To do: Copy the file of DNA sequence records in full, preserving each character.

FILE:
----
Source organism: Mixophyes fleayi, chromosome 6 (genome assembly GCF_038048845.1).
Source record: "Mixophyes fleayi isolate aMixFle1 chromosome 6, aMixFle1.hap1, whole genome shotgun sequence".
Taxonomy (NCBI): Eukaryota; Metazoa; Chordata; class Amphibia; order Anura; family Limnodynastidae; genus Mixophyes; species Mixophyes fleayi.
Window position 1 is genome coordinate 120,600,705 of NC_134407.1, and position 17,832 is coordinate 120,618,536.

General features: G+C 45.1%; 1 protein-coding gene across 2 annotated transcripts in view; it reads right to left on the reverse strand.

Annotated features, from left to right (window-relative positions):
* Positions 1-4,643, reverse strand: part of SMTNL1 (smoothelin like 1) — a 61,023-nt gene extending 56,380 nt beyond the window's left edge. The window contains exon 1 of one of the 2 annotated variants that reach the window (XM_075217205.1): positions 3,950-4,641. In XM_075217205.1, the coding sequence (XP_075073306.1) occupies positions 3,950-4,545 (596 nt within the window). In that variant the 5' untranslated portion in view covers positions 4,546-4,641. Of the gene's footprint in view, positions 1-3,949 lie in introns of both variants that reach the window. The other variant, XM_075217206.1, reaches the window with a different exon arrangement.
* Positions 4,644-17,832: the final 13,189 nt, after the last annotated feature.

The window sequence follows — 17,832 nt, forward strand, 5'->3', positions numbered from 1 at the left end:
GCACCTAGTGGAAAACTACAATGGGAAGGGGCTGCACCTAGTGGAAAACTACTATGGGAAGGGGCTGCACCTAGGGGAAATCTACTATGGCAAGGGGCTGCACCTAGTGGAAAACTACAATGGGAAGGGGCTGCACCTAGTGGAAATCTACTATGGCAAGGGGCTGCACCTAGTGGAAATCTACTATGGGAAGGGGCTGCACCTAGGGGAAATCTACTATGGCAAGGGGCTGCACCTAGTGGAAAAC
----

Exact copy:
Source organism: Mixophyes fleayi, chromosome 6 (genome assembly GCF_038048845.1).
Source record: "Mixophyes fleayi isolate aMixFle1 chromosome 6, aMixFle1.hap1, whole genome shotgun sequence".
Taxonomy (NCBI): Eukaryota; Metazoa; Chordata; class Amphibia; order Anura; family Limnodynastidae; genus Mixophyes; species Mixophyes fleayi.
Window position 1 is genome coordinate 120,600,705 of NC_134407.1, and position 17,832 is coordinate 120,618,536.

General features: G+C 45.1%; 1 protein-coding gene across 2 annotated transcripts in view; it reads right to left on the reverse strand.

Annotated features, from left to right (window-relative positions):
* Positions 1-4,643, reverse strand: part of SMTNL1 (smoothelin like 1) — a 61,023-nt gene extending 56,380 nt beyond the window's left edge. The window contains exon 1 of one of the 2 annotated variants that reach the window (XM_075217205.1): positions 3,950-4,641. In XM_075217205.1, the coding sequence (XP_075073306.1) occupies positions 3,950-4,545 (596 nt within the window). In that variant the 5' untranslated portion in view covers positions 4,546-4,641. Of the gene's footprint in view, positions 1-3,949 lie in introns of both variants that reach the window. The other variant, XM_075217206.1, reaches the window with a different exon arrangement.
* Positions 4,644-17,832: the final 13,189 nt, after the last annotated feature.

The window sequence follows — 17,832 nt, forward strand, 5'->3', positions numbered from 1 at the left end:
GCACCTAGTGGAAAACTACAATGGGAAGGGGCTGCACCTAGTGGAAAACTACTATGGGAAGGGGCTGCACCTAGGGGAAATCTACTATGGCAAGGGGCTGCACCTAGTGGAAAACTACAATGGGAAGGGGCTGCACCTAGTGGAAATCTACTATGGCAAGGGGCTGCACCTAGTGGAAATCTACTATGGGAAGGGGCTGCACCTAGGGGAAATCTACTATGGCAAGGGGCTGCACCTAGTGGAAAAC